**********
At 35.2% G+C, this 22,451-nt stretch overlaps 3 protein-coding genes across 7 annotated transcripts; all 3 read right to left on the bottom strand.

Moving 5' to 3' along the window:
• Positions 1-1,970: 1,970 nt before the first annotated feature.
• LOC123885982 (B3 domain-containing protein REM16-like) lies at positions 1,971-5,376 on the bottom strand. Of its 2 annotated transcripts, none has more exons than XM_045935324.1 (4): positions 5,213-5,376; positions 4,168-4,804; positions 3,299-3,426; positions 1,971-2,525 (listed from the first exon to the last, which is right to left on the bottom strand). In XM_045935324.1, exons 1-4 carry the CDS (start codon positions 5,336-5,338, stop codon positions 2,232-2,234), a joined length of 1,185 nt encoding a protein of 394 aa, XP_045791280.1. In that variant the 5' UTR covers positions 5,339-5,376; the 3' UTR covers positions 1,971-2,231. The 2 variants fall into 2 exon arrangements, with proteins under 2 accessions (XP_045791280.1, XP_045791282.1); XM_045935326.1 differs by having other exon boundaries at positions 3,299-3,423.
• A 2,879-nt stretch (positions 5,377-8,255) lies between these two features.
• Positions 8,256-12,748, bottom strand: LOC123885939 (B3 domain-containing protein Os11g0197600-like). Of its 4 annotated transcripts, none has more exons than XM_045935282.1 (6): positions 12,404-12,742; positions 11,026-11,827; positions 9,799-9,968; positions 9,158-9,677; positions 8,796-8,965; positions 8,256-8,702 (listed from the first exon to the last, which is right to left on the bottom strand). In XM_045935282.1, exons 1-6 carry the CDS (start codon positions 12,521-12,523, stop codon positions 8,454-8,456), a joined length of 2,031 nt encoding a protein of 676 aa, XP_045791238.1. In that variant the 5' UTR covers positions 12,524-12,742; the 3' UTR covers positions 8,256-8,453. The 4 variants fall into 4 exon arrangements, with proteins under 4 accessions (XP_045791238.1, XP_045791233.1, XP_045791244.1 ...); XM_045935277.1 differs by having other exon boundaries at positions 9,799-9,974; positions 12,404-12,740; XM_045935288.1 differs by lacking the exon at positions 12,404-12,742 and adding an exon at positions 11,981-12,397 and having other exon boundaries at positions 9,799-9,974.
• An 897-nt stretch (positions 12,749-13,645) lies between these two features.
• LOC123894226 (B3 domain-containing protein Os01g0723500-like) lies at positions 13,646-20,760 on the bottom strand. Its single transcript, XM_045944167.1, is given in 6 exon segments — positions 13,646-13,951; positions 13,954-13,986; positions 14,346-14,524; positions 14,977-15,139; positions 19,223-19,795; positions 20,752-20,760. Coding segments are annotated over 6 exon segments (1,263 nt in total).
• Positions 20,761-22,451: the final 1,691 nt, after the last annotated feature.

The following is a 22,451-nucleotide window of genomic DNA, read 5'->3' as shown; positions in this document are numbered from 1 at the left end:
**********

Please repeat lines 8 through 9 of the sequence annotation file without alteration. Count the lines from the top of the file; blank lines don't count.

• LOC123894226 (B3 domain-containing protein Os01g0723500-like) lies at positions 13,646-20,760 on the bottom strand. Its single transcript, XM_045944167.1, is given in 6 exon segments — positions 13,646-13,951; positions 13,954-13,986; positions 14,346-14,524; positions 14,977-15,139; positions 19,223-19,795; positions 20,752-20,760. Coding segments are annotated over 6 exon segments (1,263 nt in total).
• Positions 20,761-22,451: the final 1,691 nt, after the last annotated feature.